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Spain Joins France to Seek $18 Billion in Bonds

Spain Joins France to Sell $17 Billion in Debt as Yields Rise
A crumpled five euro note. Photographer: Simon Dawson/Bloomberg

April 19 (Bloomberg) -- France sold 8 billion euros ($10.5 billion) in debt today as risks linked to the French presidential election drove up yields.

The amount sold was at the maximum target set by Agence France Tresor, the country’s debt-management body. France sold 2.7 billion euros of benchmark five-year debt at an average yield of 1.83 percent, up from 1.78 percent on March 15.

Earlier today, Spain sold 2.54 billion euros in two- and 10-year bonds, slightly more than the maximum target of 2.5 billion euros. Borrowing costs rose as Spanish Prime Minister Mariano Rajoy’s struggles to meet deficit targets.

Scrutiny of both countries is increasing amid the fading effect of the European Central Bank’s longer-term refinancing operation, which injected about 1 trillion euros of liquidity into the region’s financial system. The yield on Spain’s benchmark 10-year bond has jumped about 1 percentage point since the beginning of March to above 6 percent, while the yield on the equivalent French debt has gained more than 10 basis points with Socialist Francois Hollande leading in election polls.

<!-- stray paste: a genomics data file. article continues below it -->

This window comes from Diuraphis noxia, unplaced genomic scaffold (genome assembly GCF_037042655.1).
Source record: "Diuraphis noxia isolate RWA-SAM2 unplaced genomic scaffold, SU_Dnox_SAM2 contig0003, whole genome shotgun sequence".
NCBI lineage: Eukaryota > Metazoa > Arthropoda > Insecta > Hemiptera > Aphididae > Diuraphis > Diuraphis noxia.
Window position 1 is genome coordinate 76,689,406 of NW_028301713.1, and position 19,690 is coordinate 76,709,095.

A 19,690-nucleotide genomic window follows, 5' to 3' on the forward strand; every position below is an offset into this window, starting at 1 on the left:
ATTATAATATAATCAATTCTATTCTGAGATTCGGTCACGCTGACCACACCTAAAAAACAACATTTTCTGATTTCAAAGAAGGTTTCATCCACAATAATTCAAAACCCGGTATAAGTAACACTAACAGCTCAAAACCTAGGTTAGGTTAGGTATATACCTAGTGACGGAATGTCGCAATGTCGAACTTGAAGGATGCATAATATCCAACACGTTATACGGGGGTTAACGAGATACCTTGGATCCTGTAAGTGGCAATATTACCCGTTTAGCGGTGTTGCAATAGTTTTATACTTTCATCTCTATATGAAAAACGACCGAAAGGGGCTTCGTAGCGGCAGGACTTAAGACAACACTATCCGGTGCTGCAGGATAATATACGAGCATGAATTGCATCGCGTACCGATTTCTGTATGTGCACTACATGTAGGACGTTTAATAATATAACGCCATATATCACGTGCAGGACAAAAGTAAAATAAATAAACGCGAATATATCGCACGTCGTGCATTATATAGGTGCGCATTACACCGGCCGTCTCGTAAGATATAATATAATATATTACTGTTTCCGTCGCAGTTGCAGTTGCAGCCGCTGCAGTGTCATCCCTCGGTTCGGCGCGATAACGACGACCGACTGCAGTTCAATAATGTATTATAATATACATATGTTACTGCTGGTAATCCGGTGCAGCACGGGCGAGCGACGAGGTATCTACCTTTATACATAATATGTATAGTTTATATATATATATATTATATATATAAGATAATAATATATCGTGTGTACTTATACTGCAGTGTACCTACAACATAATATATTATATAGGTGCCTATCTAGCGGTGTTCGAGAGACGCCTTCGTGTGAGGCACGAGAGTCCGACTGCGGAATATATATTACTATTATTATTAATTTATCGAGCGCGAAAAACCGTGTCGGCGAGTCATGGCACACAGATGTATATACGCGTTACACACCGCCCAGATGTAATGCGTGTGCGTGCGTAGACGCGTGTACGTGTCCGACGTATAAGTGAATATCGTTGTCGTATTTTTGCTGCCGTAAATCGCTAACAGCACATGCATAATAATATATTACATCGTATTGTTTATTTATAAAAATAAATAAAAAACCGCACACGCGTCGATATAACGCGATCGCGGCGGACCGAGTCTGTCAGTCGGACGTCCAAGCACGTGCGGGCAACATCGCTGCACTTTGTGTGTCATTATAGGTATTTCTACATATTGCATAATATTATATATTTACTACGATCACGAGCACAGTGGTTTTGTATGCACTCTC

French voters choose between 10 presidential candidates three days from now and face a choice between the two leading contenders in a second round scheduled for May 6. Socialist candidate Hollande has consistently led President Nicolas Sarkozy in polls for the decisive final ballot.

While Hollande has pledged to meet the deficit reduction targets put in place by the current government, his plan forecasts a balanced budget in 2017, a year after Sarkozy. He has suggested raising the minimum wage and promised to tax personal earnings of more than 1 million euros at a rate of 75 percent. The proposals have raised concern that he may not be committed to improving France’s competitiveness.

France sold 3.55 billion euros of bonds maturing in September 2014, 1.73 billion euros maturing in April 2015 and 2.7 billion euros maturing in February 2017. In addition, it plans to sell as much 3 billion euros in inflation-linked securities maturing in July 2018 later today.

To contact the reporters on this story: Mark Deen in Paris at; Angeline Benoit in Madrid at

To contact the editor responsible for this story: Vidya Root at

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